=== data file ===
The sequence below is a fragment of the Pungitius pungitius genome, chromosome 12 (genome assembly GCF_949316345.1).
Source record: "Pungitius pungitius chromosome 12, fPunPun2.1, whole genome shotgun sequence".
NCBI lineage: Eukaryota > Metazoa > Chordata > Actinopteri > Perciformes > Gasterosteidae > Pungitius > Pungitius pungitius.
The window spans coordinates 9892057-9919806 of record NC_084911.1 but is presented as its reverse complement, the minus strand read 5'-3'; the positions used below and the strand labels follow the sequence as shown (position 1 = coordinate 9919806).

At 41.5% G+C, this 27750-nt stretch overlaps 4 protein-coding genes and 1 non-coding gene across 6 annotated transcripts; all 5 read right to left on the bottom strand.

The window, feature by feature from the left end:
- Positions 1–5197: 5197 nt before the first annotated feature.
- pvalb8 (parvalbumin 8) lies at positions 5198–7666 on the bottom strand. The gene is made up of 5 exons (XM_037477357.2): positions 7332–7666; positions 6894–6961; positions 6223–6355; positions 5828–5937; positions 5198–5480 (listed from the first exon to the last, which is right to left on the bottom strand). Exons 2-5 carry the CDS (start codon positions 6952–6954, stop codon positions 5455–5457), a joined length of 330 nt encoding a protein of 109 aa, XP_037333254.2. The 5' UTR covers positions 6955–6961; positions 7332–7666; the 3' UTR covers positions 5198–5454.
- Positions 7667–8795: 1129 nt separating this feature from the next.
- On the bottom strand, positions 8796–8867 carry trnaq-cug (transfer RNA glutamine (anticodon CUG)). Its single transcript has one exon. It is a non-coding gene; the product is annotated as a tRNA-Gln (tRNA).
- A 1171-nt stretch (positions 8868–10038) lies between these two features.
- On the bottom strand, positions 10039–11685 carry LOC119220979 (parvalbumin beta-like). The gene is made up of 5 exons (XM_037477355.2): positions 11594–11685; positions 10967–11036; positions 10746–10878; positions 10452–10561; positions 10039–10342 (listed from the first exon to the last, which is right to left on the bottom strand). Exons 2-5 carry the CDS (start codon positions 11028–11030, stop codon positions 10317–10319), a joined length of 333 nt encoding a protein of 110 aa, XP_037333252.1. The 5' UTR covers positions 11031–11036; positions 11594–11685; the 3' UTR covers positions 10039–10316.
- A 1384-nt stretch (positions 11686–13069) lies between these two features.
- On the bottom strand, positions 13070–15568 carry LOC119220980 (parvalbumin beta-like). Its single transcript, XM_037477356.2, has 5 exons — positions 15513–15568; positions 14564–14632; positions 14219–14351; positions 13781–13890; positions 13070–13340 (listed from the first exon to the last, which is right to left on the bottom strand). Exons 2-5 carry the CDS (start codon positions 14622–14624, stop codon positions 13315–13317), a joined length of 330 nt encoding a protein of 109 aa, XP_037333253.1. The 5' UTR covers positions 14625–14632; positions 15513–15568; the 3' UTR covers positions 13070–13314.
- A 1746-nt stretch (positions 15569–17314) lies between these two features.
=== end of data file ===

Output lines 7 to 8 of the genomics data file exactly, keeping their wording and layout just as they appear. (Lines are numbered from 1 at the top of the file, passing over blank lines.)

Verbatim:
- Positions 1–5197: 5197 nt before the first annotated feature.
- pvalb8 (parvalbumin 8) lies at positions 5198–7666 on the bottom strand. The gene is made up of 5 exons (XM_037477357.2): positions 7332–7666; positions 6894–6961; positions 6223–6355; positions 5828–5937; positions 5198–5480 (listed from the first exon to the last, which is right to left on the bottom strand). Exons 2-5 carry the CDS (start codon positions 6952–6954, stop codon positions 5455–5457), a joined length of 330 nt encoding a protein of 109 aa, XP_037333254.2. The 5' UTR covers positions 6955–6961; positions 7332–7666; the 3' UTR covers positions 5198–5454.